tweet on a day-by-day
Between August 30 of last year and today, @BarackObama sent a total of 3,615 tweets, @Mitt Romney sent 543. This equates to an average of just under 10 tweets a day for Obama, and 1.5 for Romney. But, of course, averages don't tell the whole story. The occasions on which Team Obama posted in the neighborhood of 10 tweets in a day weren't all that common. It was more likely you'd see a whole slew of tweets, or just a few.
Over the three months since May 30, Obama has increased his Twitter onslaught to an average of 16 tweets a day. Romney has remained steady all year at 1.5 per day.
are a few major spikes in activity which seem directly related to
national events. The spike in March occurred around the same time that
most political analysts began to raise serious concerns that the March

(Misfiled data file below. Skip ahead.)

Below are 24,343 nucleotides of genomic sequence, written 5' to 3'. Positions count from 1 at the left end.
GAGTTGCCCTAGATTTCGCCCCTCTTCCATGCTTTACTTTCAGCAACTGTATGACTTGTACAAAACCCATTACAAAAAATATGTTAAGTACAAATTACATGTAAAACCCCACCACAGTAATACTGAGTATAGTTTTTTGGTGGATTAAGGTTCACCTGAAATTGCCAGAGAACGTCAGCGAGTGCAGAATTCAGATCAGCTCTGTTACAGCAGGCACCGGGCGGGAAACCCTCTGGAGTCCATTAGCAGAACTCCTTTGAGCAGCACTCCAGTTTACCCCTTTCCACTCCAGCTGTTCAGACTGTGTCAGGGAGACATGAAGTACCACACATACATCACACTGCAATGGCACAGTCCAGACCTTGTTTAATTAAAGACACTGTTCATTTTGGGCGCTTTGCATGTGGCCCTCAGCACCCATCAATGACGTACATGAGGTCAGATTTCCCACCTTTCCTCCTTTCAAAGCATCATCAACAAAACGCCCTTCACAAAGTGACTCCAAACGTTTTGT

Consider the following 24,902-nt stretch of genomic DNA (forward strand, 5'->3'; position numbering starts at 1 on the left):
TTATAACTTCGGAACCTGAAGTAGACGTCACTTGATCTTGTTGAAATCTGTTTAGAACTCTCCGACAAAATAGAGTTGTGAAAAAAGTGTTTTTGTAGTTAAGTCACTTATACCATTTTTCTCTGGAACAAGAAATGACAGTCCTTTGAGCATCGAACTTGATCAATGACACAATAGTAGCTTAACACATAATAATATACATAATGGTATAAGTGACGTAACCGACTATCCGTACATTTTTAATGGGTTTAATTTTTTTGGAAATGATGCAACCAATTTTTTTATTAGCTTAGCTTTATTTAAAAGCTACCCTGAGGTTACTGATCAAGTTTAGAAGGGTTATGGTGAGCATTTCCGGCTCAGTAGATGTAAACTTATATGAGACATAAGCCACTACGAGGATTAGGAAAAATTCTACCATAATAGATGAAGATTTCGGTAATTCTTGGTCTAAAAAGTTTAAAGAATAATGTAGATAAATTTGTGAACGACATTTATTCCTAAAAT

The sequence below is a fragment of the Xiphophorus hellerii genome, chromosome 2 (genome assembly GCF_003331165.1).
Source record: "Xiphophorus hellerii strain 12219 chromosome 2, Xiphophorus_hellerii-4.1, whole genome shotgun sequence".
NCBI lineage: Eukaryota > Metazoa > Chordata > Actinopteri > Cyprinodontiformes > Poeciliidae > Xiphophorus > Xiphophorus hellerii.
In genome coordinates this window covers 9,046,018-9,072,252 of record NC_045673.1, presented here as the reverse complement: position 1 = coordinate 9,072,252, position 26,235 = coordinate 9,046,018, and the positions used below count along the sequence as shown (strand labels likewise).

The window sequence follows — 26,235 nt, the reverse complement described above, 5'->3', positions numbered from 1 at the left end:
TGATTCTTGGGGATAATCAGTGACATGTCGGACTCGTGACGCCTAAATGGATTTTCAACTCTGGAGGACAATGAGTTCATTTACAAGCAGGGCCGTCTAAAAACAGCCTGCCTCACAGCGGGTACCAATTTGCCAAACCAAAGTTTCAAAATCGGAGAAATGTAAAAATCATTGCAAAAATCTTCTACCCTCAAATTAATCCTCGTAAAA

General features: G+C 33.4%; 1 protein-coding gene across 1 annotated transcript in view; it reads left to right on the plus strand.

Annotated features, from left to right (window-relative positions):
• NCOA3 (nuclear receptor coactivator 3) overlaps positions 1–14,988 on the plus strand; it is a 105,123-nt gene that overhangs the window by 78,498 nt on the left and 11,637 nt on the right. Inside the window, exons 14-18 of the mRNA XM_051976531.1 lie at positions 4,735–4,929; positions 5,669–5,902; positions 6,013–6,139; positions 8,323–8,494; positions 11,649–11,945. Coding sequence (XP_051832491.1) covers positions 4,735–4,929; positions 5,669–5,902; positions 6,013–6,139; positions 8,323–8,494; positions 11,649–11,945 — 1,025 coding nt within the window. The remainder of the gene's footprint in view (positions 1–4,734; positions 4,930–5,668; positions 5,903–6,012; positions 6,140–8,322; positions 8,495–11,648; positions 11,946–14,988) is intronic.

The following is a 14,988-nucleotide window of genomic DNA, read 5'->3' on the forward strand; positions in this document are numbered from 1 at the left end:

jobs report indicated the US economic recovery was slowing, rather than
continuing or accelerating. Stories like this one in the New York Times received 390 comments,
a high level of interest from readers. This level of online engagement
was likely seen as an "emergency call" to ramp up engagement with voters
across all platforms.
The most volatile activity from @BarackObama occurs around, sure
enough, the most chaotic announcement of the Obama Administration in
2012: the change in policy regarding gay marriage. Just
take a look at the Google Trends graph for mentions of "Obama" during
May 2012 - you can be sure the administration experienced a flood of
incoming media request during this time which, in turn, put pressure on
the entire communications staff to use all methods possible (including
Twitter) to communicate to the public and media in response of their
Zooming in on Romney's Twitter output for the last year, the machinelike consistency is even more apparent.
Mitt's Twitter feed has got rhythm, anyway
The Pew Research Center's Project for Excellence in Journalism
recently took a look at the @BarackObama activity (as well as many
other networks), remarking that "Obama's campaign has made far more use